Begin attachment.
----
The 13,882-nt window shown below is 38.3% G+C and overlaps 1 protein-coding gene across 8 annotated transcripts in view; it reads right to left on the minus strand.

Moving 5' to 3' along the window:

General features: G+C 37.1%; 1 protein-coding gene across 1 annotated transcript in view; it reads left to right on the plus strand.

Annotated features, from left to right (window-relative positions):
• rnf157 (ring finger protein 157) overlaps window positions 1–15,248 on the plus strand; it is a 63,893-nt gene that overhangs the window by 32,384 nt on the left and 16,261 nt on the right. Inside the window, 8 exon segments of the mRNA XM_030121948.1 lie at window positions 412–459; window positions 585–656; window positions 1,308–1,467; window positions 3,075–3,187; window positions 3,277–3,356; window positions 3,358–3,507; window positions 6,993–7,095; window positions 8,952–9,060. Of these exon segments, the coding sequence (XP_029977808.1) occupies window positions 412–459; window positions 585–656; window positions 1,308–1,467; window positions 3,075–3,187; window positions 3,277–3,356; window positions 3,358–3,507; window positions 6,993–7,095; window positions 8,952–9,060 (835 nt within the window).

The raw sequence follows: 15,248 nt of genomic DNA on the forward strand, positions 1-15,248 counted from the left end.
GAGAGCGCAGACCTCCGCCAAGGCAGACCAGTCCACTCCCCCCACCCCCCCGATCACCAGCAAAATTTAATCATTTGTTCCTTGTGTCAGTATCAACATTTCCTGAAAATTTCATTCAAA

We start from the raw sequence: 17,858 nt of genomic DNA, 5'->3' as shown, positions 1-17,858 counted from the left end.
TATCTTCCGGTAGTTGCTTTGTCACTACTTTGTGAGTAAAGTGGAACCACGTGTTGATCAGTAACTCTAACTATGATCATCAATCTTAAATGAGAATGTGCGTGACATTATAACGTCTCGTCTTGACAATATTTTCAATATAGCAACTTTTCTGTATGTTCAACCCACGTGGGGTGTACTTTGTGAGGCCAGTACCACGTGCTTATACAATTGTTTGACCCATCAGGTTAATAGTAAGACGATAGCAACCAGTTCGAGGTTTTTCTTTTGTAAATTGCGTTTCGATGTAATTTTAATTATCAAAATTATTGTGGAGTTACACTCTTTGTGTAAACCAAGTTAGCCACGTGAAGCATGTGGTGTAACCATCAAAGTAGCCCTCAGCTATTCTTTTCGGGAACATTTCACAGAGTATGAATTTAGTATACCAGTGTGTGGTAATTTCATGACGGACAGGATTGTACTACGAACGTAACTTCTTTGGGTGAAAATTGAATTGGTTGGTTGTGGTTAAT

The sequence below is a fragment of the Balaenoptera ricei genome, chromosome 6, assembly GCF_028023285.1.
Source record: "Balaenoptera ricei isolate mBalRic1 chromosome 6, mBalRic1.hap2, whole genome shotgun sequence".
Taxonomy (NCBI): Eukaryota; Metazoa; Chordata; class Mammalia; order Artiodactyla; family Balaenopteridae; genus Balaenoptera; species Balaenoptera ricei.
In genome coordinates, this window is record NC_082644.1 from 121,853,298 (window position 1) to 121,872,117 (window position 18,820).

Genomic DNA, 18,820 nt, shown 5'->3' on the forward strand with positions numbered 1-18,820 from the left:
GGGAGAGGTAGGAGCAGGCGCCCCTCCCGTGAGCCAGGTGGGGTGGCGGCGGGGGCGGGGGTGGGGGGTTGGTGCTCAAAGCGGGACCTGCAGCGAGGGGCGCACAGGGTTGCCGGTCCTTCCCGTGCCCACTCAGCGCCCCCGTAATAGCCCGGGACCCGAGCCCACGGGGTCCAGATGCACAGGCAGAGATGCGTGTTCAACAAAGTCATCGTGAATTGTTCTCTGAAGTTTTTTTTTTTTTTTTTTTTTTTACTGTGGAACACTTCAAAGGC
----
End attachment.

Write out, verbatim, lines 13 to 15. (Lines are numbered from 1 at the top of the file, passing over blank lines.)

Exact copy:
In genome coordinates, this window is record NC_082644.1 from 121,853,298 (window position 1) to 121,872,117 (window position 18,820).

Genomic DNA, 18,820 nt, shown 5'->3' on the forward strand with positions numbered 1-18,820 from the left:
GGGAGAGGTAGGAGCAGGCGCCCCTCCCGTGAGCCAGGTGGGGTGGCGGCGGGGGCGGGGGTGGGGGGTTGGTGCTCAAAGCGGGACCTGCAGCGAGGGGCGCACAGGGTTGCCGGTCCTTCCCGTGCCCACTCAGCGCCCCCGTAATAGCCCGGGACCCGAGCCCACGGGGTCCAGATGCACAGGCAGAGATGCGTGTTCAACAAAGTCATCGTGAATTGTTCTCTGAAGTTTTTTTTTTTTTTTTTTTTTTTACTGTGGAACACTTCAAAGGC